koriyama We arrived at Koriyama station around 10am and headed for our hotel.  Waz had stayed in a business hotel only 5 minutes from Koriyama station on a previous trip and after investigating prices, it turned out to be a great option. It was also directly next door to our chosen car hire company! Score.

We picked up our hire car and with gusto, drove off in the general direction of Nihonmatsu, which is the closest town to Ebisu and about 30 minutes from Koriyama. Although we were itching to get to the track, we still needed to make one stop. Up Garage. For those who are not aware, Up Garage is a supermarket for drifters. Put simply, it is a cash converters for aftermarket car parts. Coil overs, wheels, exhausts and pretty much everything else you can think of is available at reasonable prices. Waz and I purchased coolant and a few things to assist in our car prep (including Jumper cables) before resuming the last leg of our journey up the hill to Ebisu.

It was roughly 1pm on a Tuesday as we arrived at the circuit complex and despite our excitement, we thankfully made the wise choice to enter the circuit as spectators (which is only around $16). This would allow us an afternoon to introduce ourselves to Emily and Andy from Powervehicles, pick up our keys and prepare the cars for the abuse they were going to receive for the rest of the week.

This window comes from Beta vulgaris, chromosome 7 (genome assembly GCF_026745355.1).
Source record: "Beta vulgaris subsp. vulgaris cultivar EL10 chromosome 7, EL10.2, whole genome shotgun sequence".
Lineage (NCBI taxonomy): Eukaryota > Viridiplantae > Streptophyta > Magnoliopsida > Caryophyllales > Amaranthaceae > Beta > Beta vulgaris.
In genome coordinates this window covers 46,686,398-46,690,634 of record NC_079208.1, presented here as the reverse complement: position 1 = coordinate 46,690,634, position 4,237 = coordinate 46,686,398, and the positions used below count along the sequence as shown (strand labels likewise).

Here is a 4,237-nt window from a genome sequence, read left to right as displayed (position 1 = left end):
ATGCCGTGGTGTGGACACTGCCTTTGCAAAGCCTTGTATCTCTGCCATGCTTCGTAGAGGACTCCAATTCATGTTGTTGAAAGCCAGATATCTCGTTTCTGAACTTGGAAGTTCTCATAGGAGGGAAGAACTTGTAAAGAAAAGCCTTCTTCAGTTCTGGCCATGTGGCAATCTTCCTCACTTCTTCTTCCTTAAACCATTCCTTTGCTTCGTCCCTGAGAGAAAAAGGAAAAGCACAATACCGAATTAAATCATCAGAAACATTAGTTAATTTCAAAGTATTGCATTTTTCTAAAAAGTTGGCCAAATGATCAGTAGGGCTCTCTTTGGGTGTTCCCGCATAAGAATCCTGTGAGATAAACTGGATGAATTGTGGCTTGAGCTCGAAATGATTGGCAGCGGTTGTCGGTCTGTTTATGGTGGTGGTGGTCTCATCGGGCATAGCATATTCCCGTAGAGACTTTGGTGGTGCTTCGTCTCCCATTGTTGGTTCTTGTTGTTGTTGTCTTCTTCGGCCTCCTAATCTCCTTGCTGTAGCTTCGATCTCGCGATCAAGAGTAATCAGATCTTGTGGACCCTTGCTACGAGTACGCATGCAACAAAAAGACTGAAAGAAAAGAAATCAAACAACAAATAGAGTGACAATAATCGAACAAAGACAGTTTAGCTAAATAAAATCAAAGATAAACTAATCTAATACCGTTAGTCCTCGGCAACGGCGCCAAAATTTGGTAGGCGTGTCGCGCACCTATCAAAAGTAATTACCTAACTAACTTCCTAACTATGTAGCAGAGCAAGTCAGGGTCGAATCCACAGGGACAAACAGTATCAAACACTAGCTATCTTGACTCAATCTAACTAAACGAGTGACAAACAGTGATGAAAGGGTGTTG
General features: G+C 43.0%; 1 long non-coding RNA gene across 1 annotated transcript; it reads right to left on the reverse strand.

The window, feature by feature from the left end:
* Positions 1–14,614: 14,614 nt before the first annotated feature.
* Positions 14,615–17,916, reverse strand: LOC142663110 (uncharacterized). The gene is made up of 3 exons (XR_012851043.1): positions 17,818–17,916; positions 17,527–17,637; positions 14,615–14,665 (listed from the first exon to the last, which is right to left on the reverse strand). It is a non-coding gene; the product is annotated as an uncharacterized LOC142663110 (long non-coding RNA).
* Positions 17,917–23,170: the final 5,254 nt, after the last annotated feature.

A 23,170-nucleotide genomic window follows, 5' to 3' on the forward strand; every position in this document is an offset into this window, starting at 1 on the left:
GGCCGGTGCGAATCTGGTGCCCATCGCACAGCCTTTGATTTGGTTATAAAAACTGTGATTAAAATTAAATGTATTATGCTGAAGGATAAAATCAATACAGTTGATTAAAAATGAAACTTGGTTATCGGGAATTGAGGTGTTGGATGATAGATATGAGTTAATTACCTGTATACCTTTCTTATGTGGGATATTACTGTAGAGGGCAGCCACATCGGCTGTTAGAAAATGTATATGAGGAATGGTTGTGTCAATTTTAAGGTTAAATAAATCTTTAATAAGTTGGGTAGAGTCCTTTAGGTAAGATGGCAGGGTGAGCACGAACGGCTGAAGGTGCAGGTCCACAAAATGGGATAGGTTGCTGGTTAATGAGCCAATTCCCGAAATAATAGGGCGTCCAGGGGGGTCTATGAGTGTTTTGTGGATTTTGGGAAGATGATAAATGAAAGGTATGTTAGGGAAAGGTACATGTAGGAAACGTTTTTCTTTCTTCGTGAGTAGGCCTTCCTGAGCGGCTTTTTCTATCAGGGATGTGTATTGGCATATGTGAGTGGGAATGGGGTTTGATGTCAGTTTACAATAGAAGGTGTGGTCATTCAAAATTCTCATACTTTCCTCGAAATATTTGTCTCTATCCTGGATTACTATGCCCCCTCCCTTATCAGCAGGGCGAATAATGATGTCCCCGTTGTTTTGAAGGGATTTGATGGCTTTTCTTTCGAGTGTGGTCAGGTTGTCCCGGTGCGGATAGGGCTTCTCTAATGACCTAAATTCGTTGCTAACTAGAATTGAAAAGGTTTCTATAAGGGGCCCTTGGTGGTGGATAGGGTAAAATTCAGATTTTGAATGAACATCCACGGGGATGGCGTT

Customer cars at Ebisu have a special storage area, which is like a huge post apocalyptic JDM drift car park. Weeds, wheels and wacked out drift cars!  Emily kindly drove us down into this car park, which is incredible in it’s own right. Cars are usually parked behind each other in some form of order and often cars in front will need to be moved so your car can be removed. Basically moving the Torana and the Cortina to get to the Camira if you have seen The Castle.

IMAG1686 Emily has quite a collection of keys and I was amazed at how she seemed to remember most of the cars, who owns them and what the keys look like! I even tested her to see if she was just bluffing, but she seemed to pass.

The other annoying thing about this process is that  the cars have been sitting around often for a year and the battery’s are usually flat. So jumper packs are necessary!

I was certainly intrigued to see what my car looked like in the flesh. I had bought it off a friend after only seeing two photos.

c35DriftLife This was one of them. Falling off a track ledge. The other was the rear right quarter panel all smashed. And the answer to your question is… I have no idea. My initial reaction upon seeing the car was somewhat underwhelming. To be honest it looked quite rough but that was what I should have expected considering its sole purpose was to to drift and it sits out in the elements permanently.